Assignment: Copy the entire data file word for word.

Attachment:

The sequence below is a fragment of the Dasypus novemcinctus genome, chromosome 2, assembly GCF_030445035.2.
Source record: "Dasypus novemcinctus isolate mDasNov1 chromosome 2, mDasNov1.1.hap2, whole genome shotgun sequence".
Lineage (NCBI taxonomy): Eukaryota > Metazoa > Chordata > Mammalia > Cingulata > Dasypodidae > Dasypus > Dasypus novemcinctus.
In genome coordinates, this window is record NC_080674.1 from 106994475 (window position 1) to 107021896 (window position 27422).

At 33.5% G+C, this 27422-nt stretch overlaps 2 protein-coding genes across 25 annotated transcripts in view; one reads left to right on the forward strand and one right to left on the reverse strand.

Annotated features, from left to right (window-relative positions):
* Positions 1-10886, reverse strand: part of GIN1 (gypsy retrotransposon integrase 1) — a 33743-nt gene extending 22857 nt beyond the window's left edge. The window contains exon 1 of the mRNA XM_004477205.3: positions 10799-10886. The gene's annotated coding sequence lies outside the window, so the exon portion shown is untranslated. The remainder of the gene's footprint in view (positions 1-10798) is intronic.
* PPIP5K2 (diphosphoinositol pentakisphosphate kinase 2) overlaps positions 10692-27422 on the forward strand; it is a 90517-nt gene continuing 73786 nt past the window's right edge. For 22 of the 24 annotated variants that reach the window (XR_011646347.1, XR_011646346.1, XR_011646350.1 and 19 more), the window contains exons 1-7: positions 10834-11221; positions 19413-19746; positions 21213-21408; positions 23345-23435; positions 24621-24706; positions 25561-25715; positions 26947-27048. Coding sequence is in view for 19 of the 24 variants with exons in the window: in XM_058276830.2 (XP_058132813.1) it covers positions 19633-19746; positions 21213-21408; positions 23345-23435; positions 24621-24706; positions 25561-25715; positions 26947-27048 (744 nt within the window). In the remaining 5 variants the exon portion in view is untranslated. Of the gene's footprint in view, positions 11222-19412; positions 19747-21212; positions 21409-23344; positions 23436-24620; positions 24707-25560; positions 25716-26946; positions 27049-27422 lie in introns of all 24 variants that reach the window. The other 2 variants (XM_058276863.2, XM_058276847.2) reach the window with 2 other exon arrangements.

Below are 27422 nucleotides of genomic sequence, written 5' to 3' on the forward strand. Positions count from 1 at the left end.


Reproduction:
The sequence below is a fragment of the Dasypus novemcinctus genome, chromosome 2, assembly GCF_030445035.2.
Source record: "Dasypus novemcinctus isolate mDasNov1 chromosome 2, mDasNov1.1.hap2, whole genome shotgun sequence".
Lineage (NCBI taxonomy): Eukaryota > Metazoa > Chordata > Mammalia > Cingulata > Dasypodidae > Dasypus > Dasypus novemcinctus.
In genome coordinates, this window is record NC_080674.1 from 106994475 (window position 1) to 107021896 (window position 27422).

At 33.5% G+C, this 27422-nt stretch overlaps 2 protein-coding genes across 25 annotated transcripts in view; one reads left to right on the forward strand and one right to left on the reverse strand.

Annotated features, from left to right (window-relative positions):
* Positions 1-10886, reverse strand: part of GIN1 (gypsy retrotransposon integrase 1) — a 33743-nt gene extending 22857 nt beyond the window's left edge. The window contains exon 1 of the mRNA XM_004477205.3: positions 10799-10886. The gene's annotated coding sequence lies outside the window, so the exon portion shown is untranslated. The remainder of the gene's footprint in view (positions 1-10798) is intronic.
* PPIP5K2 (diphosphoinositol pentakisphosphate kinase 2) overlaps positions 10692-27422 on the forward strand; it is a 90517-nt gene continuing 73786 nt past the window's right edge. For 22 of the 24 annotated variants that reach the window (XR_011646347.1, XR_011646346.1, XR_011646350.1 and 19 more), the window contains exons 1-7: positions 10834-11221; positions 19413-19746; positions 21213-21408; positions 23345-23435; positions 24621-24706; positions 25561-25715; positions 26947-27048. Coding sequence is in view for 19 of the 24 variants with exons in the window: in XM_058276830.2 (XP_058132813.1) it covers positions 19633-19746; positions 21213-21408; positions 23345-23435; positions 24621-24706; positions 25561-25715; positions 26947-27048 (744 nt within the window). In the remaining 5 variants the exon portion in view is untranslated. Of the gene's footprint in view, positions 11222-19412; positions 19747-21212; positions 21409-23344; positions 23436-24620; positions 24707-25560; positions 25716-26946; positions 27049-27422 lie in introns of all 24 variants that reach the window. The other 2 variants (XM_058276863.2, XM_058276847.2) reach the window with 2 other exon arrangements.

Below are 27422 nucleotides of genomic sequence, written 5' to 3' on the forward strand. Positions count from 1 at the left end.